Algebraic topology turns topology problems into algebra problems.
As discussed on an earlier page, in two dimensions it is relatively easy to determine if two spaces are topologically equivalent (homeomorphic). We can check if they:
 are connected in the same way.
 have the same number of holes.
However, when we scale up to higher dimensions this does not work and it can become impossible to determine homeomorphism. There are methods which will, at least, allow us to prove more formally when topological objects are not homeomorphic.
These methods use 'invariants': properties of topological objects which do not change when going through a homeomorphism.
An important invariant is the number of 'holes' in each dimension.  Here there is one hole, any homeomorphic transformation will still have one hole. 
Dually we could look at the maximum number of ndimensional cuts we can make without dividing into two. This is really the same thing since each cut removes a hole.  This cut does not divide the shape into two parts because we can still go round the other way. 
If the above invariants are the same it is a good indication that the shapes are homeomorphic but it is not enough, other factors like 'torsion' also need to be unchanged to be sure.
Here we look at two types of invariants which arise from homotopy and homology. (I have written some code to implement these structures on the page here)
These invariants can be expressed as algebraic structures, particularly groups, so this subject is called 'algebraic topology'. The way that these algebraic structures arise is discussed on the homotopy and homology pages but first we need to introduce a way to specify topological objects in a way that we can calculate with. We will do this by using simplicial complexes.
Equivalance Classes
Equivalance classes exist when we have classes we wish to consider essentially the same.
Examples:
 A set of objects with the same shape.
 The set of integers with the same remainder when divided by a given number.
So we can start to get the idea that this is related to the concept of quotient.
An equivalence relation has the following properties:
 reflexive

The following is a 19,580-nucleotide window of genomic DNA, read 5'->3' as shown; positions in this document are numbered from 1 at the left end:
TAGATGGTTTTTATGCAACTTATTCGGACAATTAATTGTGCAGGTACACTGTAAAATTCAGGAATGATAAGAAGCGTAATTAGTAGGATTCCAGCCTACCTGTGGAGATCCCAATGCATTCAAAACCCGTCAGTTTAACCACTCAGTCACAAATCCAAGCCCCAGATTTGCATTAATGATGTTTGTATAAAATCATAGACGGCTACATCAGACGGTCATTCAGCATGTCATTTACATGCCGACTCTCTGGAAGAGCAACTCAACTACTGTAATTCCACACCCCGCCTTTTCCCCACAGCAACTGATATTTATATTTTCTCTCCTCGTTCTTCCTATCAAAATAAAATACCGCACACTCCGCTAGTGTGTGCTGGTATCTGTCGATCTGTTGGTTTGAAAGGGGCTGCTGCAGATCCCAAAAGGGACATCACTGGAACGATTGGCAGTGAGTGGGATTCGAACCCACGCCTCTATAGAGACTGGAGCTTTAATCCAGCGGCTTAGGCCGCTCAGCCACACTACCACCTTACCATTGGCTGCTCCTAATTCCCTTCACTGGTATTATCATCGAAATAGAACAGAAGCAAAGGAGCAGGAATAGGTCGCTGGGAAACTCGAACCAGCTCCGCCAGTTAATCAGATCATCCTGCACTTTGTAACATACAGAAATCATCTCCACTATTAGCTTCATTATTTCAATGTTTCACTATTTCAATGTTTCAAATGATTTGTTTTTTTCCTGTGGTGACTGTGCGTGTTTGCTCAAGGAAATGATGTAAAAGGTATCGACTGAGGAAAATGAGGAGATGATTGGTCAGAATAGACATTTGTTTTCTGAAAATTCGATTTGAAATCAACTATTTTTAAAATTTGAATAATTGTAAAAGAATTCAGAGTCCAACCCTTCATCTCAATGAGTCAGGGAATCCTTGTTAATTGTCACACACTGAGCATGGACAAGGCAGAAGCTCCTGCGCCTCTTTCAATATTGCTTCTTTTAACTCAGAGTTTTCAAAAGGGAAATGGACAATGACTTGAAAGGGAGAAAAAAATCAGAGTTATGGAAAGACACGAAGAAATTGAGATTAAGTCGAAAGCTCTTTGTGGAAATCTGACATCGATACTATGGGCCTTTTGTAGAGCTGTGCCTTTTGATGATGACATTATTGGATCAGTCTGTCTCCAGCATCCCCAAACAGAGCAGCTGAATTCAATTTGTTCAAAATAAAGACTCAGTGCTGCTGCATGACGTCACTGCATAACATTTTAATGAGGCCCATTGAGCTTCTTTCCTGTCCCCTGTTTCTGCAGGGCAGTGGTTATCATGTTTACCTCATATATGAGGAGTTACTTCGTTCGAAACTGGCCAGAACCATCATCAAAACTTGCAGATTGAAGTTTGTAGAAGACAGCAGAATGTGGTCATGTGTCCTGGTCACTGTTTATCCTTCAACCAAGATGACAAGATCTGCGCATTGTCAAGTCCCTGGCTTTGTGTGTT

symmetric
 transitive
See partial order for more.
Homotopy and Homology Equivalance
In the homotopy case we have path components of X written π(X)
We have a continous map from space X to space Y: f: X > Y and a continous map from space Y to space X: g: Y > X 
Homotopy  Homomorphism 

A homotopy equivalence is where the composition: g o f: X > X is homotopic to the identity map on X and simlarly for: f o g: Y > Y 
A homomorphism is where the composition: g o f: X > X is equal to the identity map on X and simlarly for: f o g: Y > Y 
Homotopy
A homotopy is a continuous mapping between two spaces. Often parameterised by 't' to be though of as time.
Homotopy Groups
The fundamental group of a pointed space (mostly represented here by simpectial complexes) is isomorphic to the fundamental group of the space (SeitertVan Kampen theorem).
We look at loops of maps from a point to the given space. Each loop, in the space, from the point back to itself is a generator for the group. These loops can then be composed. The homotopy group is is finitely presented by generators and relations. This representation of a group is not, in general, algorithmically computable into other representations of a group. 
The simplest homotopy group is the fundamental group. It determines when two paths, starting and ending the point, can be continuously deformed into each other. It records information about the shape in terms of holes in the topological space. 

n^{th} homotopy group. Instead of mapping a circle onto our topological space we map a sphere or higher order sphere onto the space. 
To generate the fundamental group from the simplicial complex see the page here.
Homology
When we looked at the delta complex we got a chain of 'face maps' between each dimension and the next lower one. 
In homology we treat this as a chain of abelian groups.
More detail on the page here.
Cell Complexes
There are many ways to approach cell complexes. They originally arose from topology but they can also be used in a purely combinatorial context or an algebraic context. We can also look at them as a greneralisation of the structure of a graph. 
Cell Complexes
In a graph an edge has arrows to two vertices (the source and target). Simpectial complexes generalise this to allow any number of vertices. 
A 'simplex' is a set of vertices such that every subset is included in the simplex. For example a tetrahedron contains all its faces and lines.
A 'simplicial complex' is a set of these simplexes which may have vertices in common.
Cell complexes are described on this page.
Next Steps
 The additional tests for a geometric simplicial complex are described on the page here.
 The way we implement topological aspects of simplicial complexes such as boundaries and cycles is explained on the page here.
 To generate the fundamental group from the simplicial complex see the page here.
 Products are quite complicated so I have put this on a separate page here.
Bibliography
For more details see:
 [1] Mathematics++ Kantor,Matousek,Samal 2015 ISBN 9781470422615 Chapter 6  Topology. Contains a relatively gentle introduction to homology.
 [2] Graphs, Surfaces and Homology, Peter Giblin 2010 ISBN 9870521154055
Builds up to homology groups via graphs and simplicial complexes.  [3] Wikipedia
 [4] How to compute this stuff
 [5] Hatcher  Algebraic Topology  book also available free online.